Loss and Damage Youth Coalition (LDYC)
Youth organizations from around the world are urging governments to prioritize Loss and Damage (L&D) in the upcoming COP26 negotiations and to redirect global public finance to those countries in the Global South and frontline communities that are disproportionately affected by climate change impacts.
October 25, 2021 – “The IPCC report from August 2021 has sounded an alarm on what scientists and climate advocates have known for years: that human influence has unequivocally warmed the planet, and that climate-induced Loss and Damage will become even more severe and frequent in the coming years.” As the UNFCCC Conference of Parties (COP26) approaches, youth from around the world are urging wealthy countries to stop obstructing progress on Loss and Damage and to take immediate measures to make it a permanent agenda item in all UNFCCC negotiations. Their demands are the following:
1. Stop the delay, denial, and blocking of progress – act now on loss and damage!
2. Make loss and damage a priority at COP26 by appointing an L&D Champion.
3. Pledge a trillion dollars in finance for loss and damage over the next five years.
4. Tax big polluters to pay for loss and damage. Operationalise a Santiago Network on L&D that works for the people.
5. Centre youth voices in L&D negotiations by setting a youth advisory committee.
“Loss and Damage is the big climate injustice for our generation”, said Ineza Umuhoza Grace, Co-Director of LDYC. “Addressing L&D is neither a charity, or development opportunity for vulnerable communities, it is a means to ensure that we have access to a stable future. History knows who broke the harmony of our planet, so today we simply claim and demand climate justice for all.”
With these Youth Demands for COP26, global youth are urging Parties to “ensure that the Santiago Network is operationalised in a just and equitable way that provides timely and adequate technical assistance, knowledge and resources on the ground to countries and communities particularly vulnerable to L&D impacts”.
Youth groups are also urging the UK COP26 Presidency to appoint an L&D champion to “create space for discussion and action addressing the needs of Global South countries” and “frontline communities most affected by climate change”. They demand that voices of global youth, especially those historically marginalized, should be centred in L&D negotiations through the creation of a UNFCCC youth advisory committee on L&D.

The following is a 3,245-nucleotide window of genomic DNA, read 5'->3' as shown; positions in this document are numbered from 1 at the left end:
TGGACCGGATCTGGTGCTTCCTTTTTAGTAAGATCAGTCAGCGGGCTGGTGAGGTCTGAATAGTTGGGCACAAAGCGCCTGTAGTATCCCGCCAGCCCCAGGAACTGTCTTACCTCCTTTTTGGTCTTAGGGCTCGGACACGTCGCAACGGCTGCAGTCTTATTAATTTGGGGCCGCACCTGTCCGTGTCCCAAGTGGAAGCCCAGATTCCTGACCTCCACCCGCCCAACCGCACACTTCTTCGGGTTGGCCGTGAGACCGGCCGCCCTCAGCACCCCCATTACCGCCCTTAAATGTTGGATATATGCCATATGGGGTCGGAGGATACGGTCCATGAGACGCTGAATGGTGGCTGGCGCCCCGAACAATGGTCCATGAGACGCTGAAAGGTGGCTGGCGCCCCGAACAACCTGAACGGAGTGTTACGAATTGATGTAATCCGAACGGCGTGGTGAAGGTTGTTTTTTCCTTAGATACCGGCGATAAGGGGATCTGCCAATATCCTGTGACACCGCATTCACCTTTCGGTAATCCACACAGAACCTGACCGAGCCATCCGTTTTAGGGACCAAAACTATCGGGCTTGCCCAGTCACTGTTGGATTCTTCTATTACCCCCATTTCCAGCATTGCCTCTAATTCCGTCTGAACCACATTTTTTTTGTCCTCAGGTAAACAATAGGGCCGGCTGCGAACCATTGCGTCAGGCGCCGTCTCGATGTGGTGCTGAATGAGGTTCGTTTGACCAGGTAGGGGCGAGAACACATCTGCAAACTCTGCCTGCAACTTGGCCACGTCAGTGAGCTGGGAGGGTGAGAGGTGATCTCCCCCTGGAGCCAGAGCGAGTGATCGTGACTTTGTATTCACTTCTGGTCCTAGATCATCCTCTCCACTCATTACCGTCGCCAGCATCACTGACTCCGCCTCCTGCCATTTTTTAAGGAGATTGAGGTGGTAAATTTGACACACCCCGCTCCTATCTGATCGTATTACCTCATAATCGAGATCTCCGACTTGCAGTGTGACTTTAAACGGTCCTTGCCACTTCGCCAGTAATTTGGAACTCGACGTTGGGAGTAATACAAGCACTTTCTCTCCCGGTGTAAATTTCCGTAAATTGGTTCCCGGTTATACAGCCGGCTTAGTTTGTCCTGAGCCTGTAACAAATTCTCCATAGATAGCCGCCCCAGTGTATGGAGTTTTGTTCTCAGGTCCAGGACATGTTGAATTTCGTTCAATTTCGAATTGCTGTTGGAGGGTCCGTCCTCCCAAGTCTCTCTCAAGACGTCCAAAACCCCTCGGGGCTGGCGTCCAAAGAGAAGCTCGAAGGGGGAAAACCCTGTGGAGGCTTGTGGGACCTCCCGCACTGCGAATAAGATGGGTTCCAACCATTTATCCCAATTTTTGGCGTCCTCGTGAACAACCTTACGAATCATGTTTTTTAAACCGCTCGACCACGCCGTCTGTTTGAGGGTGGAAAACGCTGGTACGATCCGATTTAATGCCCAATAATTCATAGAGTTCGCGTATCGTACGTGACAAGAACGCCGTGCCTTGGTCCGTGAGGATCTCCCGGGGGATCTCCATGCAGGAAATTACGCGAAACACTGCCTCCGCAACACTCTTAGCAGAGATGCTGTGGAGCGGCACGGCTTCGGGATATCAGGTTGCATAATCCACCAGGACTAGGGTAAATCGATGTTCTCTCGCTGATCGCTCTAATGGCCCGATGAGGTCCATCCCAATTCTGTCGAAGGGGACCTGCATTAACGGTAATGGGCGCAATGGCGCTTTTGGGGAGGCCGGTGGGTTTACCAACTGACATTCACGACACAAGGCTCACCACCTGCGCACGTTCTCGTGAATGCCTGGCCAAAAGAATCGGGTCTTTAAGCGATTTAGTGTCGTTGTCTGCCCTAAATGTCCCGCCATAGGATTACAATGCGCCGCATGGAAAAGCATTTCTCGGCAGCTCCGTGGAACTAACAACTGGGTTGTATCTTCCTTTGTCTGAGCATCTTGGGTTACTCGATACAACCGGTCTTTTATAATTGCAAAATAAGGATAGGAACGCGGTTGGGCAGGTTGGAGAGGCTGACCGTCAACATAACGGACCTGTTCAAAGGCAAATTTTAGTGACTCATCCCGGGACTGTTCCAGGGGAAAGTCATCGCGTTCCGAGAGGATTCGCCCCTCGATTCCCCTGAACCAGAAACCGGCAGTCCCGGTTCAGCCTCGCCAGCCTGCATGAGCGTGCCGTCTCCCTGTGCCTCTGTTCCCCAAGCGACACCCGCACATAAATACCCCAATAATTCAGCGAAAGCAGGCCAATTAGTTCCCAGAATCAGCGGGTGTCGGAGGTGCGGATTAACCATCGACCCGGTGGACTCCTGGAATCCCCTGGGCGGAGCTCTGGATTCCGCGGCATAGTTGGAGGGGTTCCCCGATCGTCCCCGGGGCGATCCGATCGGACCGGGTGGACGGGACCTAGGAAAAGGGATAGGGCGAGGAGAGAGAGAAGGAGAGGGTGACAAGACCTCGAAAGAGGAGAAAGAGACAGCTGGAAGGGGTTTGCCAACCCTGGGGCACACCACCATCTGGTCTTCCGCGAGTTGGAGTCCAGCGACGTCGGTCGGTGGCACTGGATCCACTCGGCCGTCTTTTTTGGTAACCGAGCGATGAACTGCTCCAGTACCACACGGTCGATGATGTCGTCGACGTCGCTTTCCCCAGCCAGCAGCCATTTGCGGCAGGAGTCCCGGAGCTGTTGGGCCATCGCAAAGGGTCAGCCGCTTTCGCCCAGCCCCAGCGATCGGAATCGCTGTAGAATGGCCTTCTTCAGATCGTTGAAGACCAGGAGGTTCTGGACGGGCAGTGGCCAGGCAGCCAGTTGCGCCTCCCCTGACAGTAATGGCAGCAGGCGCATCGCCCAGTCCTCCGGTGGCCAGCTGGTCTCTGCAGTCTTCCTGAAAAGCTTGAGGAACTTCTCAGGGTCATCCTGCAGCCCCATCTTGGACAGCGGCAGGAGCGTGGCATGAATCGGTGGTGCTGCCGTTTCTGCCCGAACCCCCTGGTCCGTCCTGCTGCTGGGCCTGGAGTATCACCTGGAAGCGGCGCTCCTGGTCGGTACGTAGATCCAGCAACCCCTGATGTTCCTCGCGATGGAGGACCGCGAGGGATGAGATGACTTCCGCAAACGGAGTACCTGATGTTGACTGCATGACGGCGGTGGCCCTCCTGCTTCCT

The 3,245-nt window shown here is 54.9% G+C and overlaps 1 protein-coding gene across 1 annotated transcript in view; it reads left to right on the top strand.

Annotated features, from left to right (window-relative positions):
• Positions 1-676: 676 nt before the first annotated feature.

Moreover, this youth call demands that wealthy governments pledge “a trillion dollars in finance for Loss and Damage over the next five years” in the form of grants, and separate from the public funding necessary for climate adaptation and development. “Global South countries, which have done the least to cause the climate crisis, are hit the hardest by climate change impacts and driven deeper into vulnerability, poverty and debt,” said Kevin Mtai, a member of LDYC. “The financial support and action towards climate change mitigation and adaptation are too little to respond to the climate emergency and increasing climate-related Loss and Damage.”
Finally, these demands call for the taxation of big polluters, which are the most responsible for the climate and ecological crises, to pay for Loss and Damage. “As part of a just transition away from fossil fuels, governments must tax fossil fuel companies on every unit of fossil fuel extracted,” youth groups say in their statement.
These demands for COP26 were presented by the Loss and Damage Youth Coalition, an alliance of youth from the Global South and North who have come together to demand action on addressing Loss and Damage caused by climate change. The coalition strives to build the organisational capacity of global youth on Loss and Damage and to promote youth participation in decision-making around this issue.
Loss and Damage Youth Coalition Contact:
Sadie DeCoste and Ineza Umuhoza Grace,Co-Directors of Loss and Damage Youth Coalition